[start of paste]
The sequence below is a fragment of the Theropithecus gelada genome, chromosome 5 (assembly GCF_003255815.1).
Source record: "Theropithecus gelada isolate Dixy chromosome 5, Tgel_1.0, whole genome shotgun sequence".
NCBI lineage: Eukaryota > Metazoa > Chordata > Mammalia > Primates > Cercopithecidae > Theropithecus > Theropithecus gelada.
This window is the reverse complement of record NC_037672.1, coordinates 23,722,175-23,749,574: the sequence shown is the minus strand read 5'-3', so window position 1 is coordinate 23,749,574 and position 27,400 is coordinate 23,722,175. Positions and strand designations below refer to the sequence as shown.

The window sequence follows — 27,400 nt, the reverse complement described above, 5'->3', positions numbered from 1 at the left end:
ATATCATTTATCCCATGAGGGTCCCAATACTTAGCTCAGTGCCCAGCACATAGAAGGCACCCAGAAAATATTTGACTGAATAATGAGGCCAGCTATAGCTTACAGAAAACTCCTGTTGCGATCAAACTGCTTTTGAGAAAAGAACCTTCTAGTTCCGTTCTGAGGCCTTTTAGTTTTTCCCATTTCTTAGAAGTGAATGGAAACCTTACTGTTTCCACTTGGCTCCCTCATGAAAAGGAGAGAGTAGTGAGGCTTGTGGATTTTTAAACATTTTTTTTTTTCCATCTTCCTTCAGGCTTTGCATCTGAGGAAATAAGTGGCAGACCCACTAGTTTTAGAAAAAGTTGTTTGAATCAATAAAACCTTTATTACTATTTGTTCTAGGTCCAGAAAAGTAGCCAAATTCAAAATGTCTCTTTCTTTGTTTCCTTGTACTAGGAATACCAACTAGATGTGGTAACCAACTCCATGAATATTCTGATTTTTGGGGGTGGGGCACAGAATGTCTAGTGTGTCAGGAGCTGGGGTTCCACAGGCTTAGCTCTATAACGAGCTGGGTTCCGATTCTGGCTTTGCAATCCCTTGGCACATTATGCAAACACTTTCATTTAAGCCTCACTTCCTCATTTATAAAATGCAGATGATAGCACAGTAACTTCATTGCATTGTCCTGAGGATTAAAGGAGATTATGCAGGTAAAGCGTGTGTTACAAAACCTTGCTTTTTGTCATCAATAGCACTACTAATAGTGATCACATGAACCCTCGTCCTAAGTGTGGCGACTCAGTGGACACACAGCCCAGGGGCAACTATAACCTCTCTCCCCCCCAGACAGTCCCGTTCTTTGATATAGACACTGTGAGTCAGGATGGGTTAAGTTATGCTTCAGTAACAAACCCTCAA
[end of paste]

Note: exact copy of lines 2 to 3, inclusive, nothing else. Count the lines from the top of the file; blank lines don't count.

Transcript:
Source record: "Theropithecus gelada isolate Dixy chromosome 5, Tgel_1.0, whole genome shotgun sequence".
NCBI lineage: Eukaryota > Metazoa > Chordata > Mammalia > Primates > Cercopithecidae > Theropithecus > Theropithecus gelada.